We had decided that we'd do a mix of African dishes, since none of us had ever tried cooking African (Azad has a very sophisticated palette).
|We made Spicy fruit and Nuts, a roast vegetable pizza with Berbere (which is mixed into the dough) and Harissa|
|Nupur and Shilesh dove right in making the Spicy Nuts (after a ridiculously long trip up to Salem. Google maps is great, just not for getting to Salem from Boston).|
|It looks like Shilesh is adding spices or something, but I think he's actually eating out of the hot pan! Understandable.|
|Azad joined us at (OK, on) the table for what was a delightful dinner. Try it, invite friends, make something different, listen to music, talk, eat, repeat.|
Tuesday, February 10, 2009
A unique and addictive African spicy nut mix.
4 Tbsp. Olive Oil.
1/2 cup dried dates, pitted and cut into bit-sized slices
1/2 cup dried apricots done as above
1/2 cup almonds, whole, unblanched
1/2 cup cashews
1/2 cup macadamia nuts, halved
1/2 cup pecans, halved
Finely grated zest of 1 lemon or lime (have I mentioned our new small microplane? Awesome for lemmon zest and fresh ginger as well)
3 tablespoons cilantro
1 red chili, deseeded and finely chopped (we used a couple of dried chilies
salt and pepper.
In a large frying pan heat oil over medium heat
Add all the fruit and nuts and toss until the apricots and nuts begin to color.
Remove from heat and add lemon or lime zest, cilantro and chili
Season to taste with salt and pepper and serve straight from pan.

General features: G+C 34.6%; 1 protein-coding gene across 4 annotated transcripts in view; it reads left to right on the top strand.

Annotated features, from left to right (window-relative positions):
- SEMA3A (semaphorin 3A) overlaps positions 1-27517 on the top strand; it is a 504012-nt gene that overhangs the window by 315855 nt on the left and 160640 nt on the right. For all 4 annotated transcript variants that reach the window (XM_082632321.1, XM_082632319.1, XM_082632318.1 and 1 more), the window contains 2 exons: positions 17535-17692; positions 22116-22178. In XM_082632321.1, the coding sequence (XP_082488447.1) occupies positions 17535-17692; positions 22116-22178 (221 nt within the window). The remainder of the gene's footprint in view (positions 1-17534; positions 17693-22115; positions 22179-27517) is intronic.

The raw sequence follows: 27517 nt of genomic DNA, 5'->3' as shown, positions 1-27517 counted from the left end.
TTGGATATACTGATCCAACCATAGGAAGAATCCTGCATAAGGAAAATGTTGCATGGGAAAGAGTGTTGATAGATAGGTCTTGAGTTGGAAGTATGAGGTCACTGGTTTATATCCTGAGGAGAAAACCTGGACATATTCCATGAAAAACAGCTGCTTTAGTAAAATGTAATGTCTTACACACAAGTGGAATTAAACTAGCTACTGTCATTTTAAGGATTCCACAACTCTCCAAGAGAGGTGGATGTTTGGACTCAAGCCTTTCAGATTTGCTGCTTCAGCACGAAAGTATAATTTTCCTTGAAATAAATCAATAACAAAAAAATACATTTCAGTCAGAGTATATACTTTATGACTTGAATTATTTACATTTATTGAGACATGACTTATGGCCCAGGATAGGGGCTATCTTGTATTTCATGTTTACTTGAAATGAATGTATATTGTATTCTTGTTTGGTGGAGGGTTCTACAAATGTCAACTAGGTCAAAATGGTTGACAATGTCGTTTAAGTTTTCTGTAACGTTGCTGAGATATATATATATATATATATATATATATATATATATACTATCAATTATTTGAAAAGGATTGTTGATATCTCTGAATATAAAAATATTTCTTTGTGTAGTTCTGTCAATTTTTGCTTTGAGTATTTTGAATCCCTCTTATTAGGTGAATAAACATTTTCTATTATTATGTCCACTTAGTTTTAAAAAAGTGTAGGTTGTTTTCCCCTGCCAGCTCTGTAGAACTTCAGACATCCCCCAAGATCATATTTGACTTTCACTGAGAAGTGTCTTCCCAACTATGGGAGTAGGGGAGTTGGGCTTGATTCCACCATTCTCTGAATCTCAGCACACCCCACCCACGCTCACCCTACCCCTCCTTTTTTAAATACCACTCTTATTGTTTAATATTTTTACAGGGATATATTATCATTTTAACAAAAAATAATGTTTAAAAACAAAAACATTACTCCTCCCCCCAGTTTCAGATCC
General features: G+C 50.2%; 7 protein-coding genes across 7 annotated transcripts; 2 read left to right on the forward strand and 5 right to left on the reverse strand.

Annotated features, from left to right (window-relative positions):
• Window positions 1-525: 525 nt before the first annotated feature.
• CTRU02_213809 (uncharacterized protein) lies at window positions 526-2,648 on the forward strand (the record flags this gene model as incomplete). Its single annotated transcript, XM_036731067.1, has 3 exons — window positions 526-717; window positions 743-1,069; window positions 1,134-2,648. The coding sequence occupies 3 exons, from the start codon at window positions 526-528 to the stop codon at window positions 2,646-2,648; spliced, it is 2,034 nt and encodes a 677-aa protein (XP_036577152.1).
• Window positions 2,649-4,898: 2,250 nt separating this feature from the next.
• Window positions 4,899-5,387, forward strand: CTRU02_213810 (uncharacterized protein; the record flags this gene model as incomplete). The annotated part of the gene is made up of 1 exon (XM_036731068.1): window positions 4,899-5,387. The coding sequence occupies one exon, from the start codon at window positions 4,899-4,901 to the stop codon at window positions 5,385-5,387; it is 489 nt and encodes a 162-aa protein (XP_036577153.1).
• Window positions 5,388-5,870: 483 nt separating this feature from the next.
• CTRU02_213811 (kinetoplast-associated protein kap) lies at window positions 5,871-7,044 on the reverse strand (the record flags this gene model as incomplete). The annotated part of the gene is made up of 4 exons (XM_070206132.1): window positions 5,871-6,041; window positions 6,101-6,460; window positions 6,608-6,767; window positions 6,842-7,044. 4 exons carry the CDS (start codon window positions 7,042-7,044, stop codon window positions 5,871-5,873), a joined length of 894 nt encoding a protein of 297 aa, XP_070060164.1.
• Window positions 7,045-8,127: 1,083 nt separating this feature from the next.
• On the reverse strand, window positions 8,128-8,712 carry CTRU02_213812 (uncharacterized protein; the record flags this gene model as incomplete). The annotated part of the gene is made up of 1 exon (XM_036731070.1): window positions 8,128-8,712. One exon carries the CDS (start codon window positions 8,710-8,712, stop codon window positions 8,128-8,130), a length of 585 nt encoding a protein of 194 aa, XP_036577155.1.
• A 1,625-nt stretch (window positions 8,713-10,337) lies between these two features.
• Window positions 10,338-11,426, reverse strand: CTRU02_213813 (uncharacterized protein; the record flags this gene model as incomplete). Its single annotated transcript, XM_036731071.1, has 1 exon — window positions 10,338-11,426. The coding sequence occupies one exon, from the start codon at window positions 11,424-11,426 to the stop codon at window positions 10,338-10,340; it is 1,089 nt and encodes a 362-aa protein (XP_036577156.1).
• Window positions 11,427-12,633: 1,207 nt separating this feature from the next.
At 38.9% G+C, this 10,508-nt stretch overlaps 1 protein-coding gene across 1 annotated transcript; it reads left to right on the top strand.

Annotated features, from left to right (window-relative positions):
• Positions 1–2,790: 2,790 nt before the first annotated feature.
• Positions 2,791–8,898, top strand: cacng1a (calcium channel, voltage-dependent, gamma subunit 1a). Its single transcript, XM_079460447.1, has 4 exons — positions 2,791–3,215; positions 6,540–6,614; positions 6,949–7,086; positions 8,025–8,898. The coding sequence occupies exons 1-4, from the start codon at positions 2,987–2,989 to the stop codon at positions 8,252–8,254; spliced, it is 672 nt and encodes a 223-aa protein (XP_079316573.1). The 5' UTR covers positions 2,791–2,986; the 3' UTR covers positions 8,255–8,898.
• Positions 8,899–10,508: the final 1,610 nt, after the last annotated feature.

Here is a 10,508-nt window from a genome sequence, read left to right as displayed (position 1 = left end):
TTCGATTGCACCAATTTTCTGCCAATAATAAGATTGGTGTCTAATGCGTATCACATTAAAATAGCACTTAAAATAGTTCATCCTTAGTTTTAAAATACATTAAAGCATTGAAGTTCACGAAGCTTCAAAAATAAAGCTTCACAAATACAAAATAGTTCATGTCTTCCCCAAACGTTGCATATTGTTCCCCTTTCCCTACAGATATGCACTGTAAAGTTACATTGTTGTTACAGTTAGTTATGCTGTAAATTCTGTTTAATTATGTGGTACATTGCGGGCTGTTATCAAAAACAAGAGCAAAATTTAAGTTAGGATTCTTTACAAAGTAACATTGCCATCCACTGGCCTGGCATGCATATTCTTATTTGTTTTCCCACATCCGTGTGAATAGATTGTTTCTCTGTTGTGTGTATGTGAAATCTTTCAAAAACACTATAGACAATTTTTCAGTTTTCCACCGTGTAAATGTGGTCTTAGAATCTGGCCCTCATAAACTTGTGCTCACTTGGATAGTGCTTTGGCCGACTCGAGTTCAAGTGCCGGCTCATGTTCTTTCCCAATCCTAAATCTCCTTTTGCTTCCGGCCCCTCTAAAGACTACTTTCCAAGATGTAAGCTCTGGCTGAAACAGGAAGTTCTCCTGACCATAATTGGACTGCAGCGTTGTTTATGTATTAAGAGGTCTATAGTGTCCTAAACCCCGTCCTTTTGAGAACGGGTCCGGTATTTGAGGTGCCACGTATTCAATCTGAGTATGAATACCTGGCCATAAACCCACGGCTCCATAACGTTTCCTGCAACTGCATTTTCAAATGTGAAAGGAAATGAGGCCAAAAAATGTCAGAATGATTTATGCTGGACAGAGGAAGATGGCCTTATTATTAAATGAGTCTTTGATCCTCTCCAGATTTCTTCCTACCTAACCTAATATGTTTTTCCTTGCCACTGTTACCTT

An Ethiopean spice mixture that we used in making an African roasted vegetable pizza (add a few table spoons to the dough. No really, to the dough). We've also tried it as a glaze for broiled fich and it was also excellent. Also good in stews.
1 tsp ground ginger
1/2 tsp ground cardamon
1/2 tsp ground coriander
1/2 tsp. fenugreek seeds
1/2 tsp freshly grated nutmeg
a pinch of ground cloves.
1 onion chopped
2 cloves garlic
3 Tbsp red wine
1/2 cup paprika
2 Tbsp cayenne pepper
1/2 cup sunflower or other light oil
In a dry frying pan, toast the ginger, cardamon, ground coriander, fenugreek, nutmeg, and ground cloves over low heat until fragrant. Set aside to cool.
Place toasted spices in bowl of food processor with chopped onion garlic, 1.2 tsp salt and process adding wine to slowly form a paste.
In a saucepan, toast the paprika, cayenne black pepper and 1 1/2 tsp salt, stirring constantly, until fragrant (oh and how beautifully fragrant it will be).
turn off heat and add the onion/spice mixture from the food processor. gradually mix in 1 1/2 cups water.
Place over low heat and cook stirring constantly for 10 to 15 minutes until it thickens.
Transfer to a sterilized jar, allow to cool, cover with oil and store in fridge (for up to 6 mo. if covered with oil).
Caution: if you like spicy sauces, chutneys, salsas etc. you have been forewarned, this is an addictive North African condiment and you will be hooked. If you find yourself checking to see how much you have remaining, and planning you next batch so that you never run out, don't blame us. We warned you.
4 cloves garlic crushed
1 tsp. salt
2 tsp. caraway seeds
1 tsp. coriander seeds
1 tsp. cumin seeds
a large bunch of mint, chopped
1/2 cup Olive Oil
Chop the chilies, garlic and salt together to form a paste and transfer to a bowl
Grind spices in a spice grinder (Spice grinder? Yes, spice grinder. We use a spare coffee grinder that we use just for this purpose (Thanks Cheri). Don't use your regular coffee grinder, you'll be bummed. Get a spare cheap grinder, you won't use it all that often so no need to go for the super-duper Krups model, Black&Decker will do).
Add the spices to the chilies and add chopped mint.
Whisk in the Olive Oil, transfer to a jar and store in fridge. The flavor is better the second day, and the mixture will last longer than it will take to finish it if you keep it covered with oil. We brushed this over top of a roasted vegetable pizza after baking and it was awesome. But we don't think you'll have any problem finding uses.